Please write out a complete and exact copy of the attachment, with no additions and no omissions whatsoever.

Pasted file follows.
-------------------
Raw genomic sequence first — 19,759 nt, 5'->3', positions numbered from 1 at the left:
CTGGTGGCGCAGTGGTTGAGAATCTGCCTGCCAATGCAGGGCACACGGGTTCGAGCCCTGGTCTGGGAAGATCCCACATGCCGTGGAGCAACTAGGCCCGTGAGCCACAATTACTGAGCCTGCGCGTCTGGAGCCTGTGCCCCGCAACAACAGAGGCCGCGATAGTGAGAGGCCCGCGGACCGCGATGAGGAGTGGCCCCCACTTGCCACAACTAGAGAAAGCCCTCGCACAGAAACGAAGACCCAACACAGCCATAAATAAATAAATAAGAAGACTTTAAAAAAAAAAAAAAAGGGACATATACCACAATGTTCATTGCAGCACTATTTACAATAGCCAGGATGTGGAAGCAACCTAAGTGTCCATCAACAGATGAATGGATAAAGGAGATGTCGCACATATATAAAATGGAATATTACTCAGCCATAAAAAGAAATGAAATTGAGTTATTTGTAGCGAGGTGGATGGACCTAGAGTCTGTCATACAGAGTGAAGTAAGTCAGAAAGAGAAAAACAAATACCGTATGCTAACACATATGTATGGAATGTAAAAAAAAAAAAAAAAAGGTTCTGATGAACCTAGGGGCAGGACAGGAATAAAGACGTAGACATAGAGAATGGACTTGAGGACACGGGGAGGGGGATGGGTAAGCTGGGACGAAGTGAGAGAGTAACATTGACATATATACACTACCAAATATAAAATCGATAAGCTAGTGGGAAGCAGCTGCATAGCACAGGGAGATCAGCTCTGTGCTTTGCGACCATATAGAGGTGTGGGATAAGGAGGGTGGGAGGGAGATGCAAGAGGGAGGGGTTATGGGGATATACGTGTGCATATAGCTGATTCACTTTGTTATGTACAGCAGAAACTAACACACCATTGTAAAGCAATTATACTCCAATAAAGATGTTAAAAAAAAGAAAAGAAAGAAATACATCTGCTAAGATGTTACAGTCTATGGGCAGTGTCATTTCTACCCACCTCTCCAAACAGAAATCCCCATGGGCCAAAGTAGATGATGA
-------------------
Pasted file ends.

Raw genomic sequence first — 19,759 nt, 5'->3', positions numbered from 1 at the left:
CTGGTGGCGCAGTGGTTGAGAATCTGCCTGCCAATGCAGGGCACACGGGTTCGAGCCCTGGTCTGGGAAGATCCCACATGCCGTGGAGCAACTAGGCCCGTGAGCCACAATTACTGAGCCTGCGCGTCTGGAGCCTGTGCCCCGCAACAACAGAGGCCGCGATAGTGAGAGGCCCGCGGACCGCGATGAGGAGTGGCCCCCACTTGCCACAACTAGAGAAAGCCCTCGCACAGAAACGAAGACCCAACACAGCCATAAATAAATAAATAAGAAGACTTTAAAAAAAAAAAAAAAGGGACATATACCACAATGTTCATTGCAGCACTATTTACAATAGCCAGGATGTGGAAGCAACCTAAGTGTCCATCAACAGATGAATGGATAAAGGAGATGTCGCACATATATAAAATGGAATATTACTCAGCCATAAAAAGAAATGAAATTGAGTTATTTGTAGCGAGGTGGATGGACCTAGAGTCTGTCATACAGAGTGAAGTAAGTCAGAAAGAGAAAAACAAATACCGTATGCTAACACATATGTATGGAATGTAAAAAAAAAAAAAAAAAGGTTCTGATGAACCTAGGGGCAGGACAGGAATAAAGACGTAGACATAGAGAATGGACTTGAGGACACGGGGAGGGGGATGGGTAAGCTGGGACGAAGTGAGAGAGTAACATTGACATATATACACTACCAAATATAAAATCGATAAGCTAGTGGGAAGCAGCTGCATAGCACAGGGAGATCAGCTCTGTGCTTTGCGACCATATAGAGGTGTGGGATAAGGAGGGTGGGAGGGAGATGCAAGAGGGAGGGGTTATGGGGATATACGTGTGCATATAGCTGATTCACTTTGTTATGTACAGCAGAAACTAACACACCATTGTAAAGCAATTATACTCCAATAAAGATGTTAAAAAAAAGAAAAGAAAGAAATACATCTGCTAAGATGTTACAGTCTATGGGCAGTGTCATTTCTACCCACCTCTCCAAACAGAAATCCCCATGGGCCAAAGTAGATGATGA